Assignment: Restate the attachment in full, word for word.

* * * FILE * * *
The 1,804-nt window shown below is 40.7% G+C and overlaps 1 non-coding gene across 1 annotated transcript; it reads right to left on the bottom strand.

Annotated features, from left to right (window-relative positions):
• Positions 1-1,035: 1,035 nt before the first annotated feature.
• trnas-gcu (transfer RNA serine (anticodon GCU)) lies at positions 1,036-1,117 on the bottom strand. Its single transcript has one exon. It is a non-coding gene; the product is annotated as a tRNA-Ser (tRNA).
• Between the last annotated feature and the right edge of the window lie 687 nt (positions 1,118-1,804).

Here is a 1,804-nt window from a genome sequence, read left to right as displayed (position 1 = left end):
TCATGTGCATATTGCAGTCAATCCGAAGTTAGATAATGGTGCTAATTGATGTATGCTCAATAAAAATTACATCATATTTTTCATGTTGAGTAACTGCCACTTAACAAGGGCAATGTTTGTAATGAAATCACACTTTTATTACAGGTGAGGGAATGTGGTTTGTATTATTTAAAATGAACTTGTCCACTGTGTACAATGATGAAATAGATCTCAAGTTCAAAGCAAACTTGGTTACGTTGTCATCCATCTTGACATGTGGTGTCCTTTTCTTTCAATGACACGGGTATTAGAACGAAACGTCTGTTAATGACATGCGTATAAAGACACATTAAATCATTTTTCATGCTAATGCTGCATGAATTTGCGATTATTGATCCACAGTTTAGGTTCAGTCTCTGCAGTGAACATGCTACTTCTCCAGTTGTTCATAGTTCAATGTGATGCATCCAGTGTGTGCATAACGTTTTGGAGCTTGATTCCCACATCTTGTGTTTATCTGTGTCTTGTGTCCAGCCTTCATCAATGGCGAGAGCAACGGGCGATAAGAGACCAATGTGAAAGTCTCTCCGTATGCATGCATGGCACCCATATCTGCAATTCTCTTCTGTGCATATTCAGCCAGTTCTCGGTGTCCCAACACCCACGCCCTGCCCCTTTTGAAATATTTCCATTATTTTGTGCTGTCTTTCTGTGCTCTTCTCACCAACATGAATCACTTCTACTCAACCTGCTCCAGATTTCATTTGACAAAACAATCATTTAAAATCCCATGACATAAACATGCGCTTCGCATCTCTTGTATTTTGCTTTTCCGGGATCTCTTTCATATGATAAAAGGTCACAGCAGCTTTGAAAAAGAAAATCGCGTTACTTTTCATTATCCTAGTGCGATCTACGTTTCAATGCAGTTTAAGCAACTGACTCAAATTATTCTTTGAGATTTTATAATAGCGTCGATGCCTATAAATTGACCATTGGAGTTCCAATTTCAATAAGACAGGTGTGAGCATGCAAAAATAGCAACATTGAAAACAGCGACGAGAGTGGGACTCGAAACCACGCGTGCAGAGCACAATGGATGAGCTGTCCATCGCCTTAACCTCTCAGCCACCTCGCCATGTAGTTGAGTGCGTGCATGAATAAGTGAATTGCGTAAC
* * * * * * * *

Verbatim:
The 1,804-nt window shown below is 40.7% G+C and overlaps 1 non-coding gene across 1 annotated transcript; it reads right to left on the bottom strand.

Annotated features, from left to right (window-relative positions):
• Positions 1-1,035: 1,035 nt before the first annotated feature.
• trnas-gcu (transfer RNA serine (anticodon GCU)) lies at positions 1,036-1,117 on the bottom strand. Its single transcript has one exon. It is a non-coding gene; the product is annotated as a tRNA-Ser (tRNA).
• Between the last annotated feature and the right edge of the window lie 687 nt (positions 1,118-1,804).

Here is a 1,804-nt window from a genome sequence, read left to right as displayed (position 1 = left end):
TCATGTGCATATTGCAGTCAATCCGAAGTTAGATAATGGTGCTAATTGATGTATGCTCAATAAAAATTACATCATATTTTTCATGTTGAGTAACTGCCACTTAACAAGGGCAATGTTTGTAATGAAATCACACTTTTATTACAGGTGAGGGAATGTGGTTTGTATTATTTAAAATGAACTTGTCCACTGTGTACAATGATGAAATAGATCTCAAGTTCAAAGCAAACTTGGTTACGTTGTCATCCATCTTGACATGTGGTGTCCTTTTCTTTCAATGACACGGGTATTAGAACGAAACGTCTGTTAATGACATGCGTATAAAGACACATTAAATCATTTTTCATGCTAATGCTGCATGAATTTGCGATTATTGATCCACAGTTTAGGTTCAGTCTCTGCAGTGAACATGCTACTTCTCCAGTTGTTCATAGTTCAATGTGATGCATCCAGTGTGTGCATAACGTTTTGGAGCTTGATTCCCACATCTTGTGTTTATCTGTGTCTTGTGTCCAGCCTTCATCAATGGCGAGAGCAACGGGCGATAAGAGACCAATGTGAAAGTCTCTCCGTATGCATGCATGGCACCCATATCTGCAATTCTCTTCTGTGCATATTCAGCCAGTTCTCGGTGTCCCAACACCCACGCCCTGCCCCTTTTGAAATATTTCCATTATTTTGTGCTGTCTTTCTGTGCTCTTCTCACCAACATGAATCACTTCTACTCAACCTGCTCCAGATTTCATTTGACAAAACAATCATTTAAAATCCCATGACATAAACATGCGCTTCGCATCTCTTGTATTTTGCTTTTCCGGGATCTCTTTCATATGATAAAAGGTCACAGCAGCTTTGAAAAAGAAAATCGCGTTACTTTTCATTATCCTAGTGCGATCTACGTTTCAATGCAGTTTAAGCAACTGACTCAAATTATTCTTTGAGATTTTATAATAGCGTCGATGCCTATAAATTGACCATTGGAGTTCCAATTTCAATAAGACAGGTGTGAGCATGCAAAAATAGCAACATTGAAAACAGCGACGAGAGTGGGACTCGAAACCACGCGTGCAGAGCACAATGGATGAGCTGTCCATCGCCTTAACCTCTCAGCCACCTCGCCATGTAGTTGAGTGCGTGCATGAATAAGTGAATTGCGTAAC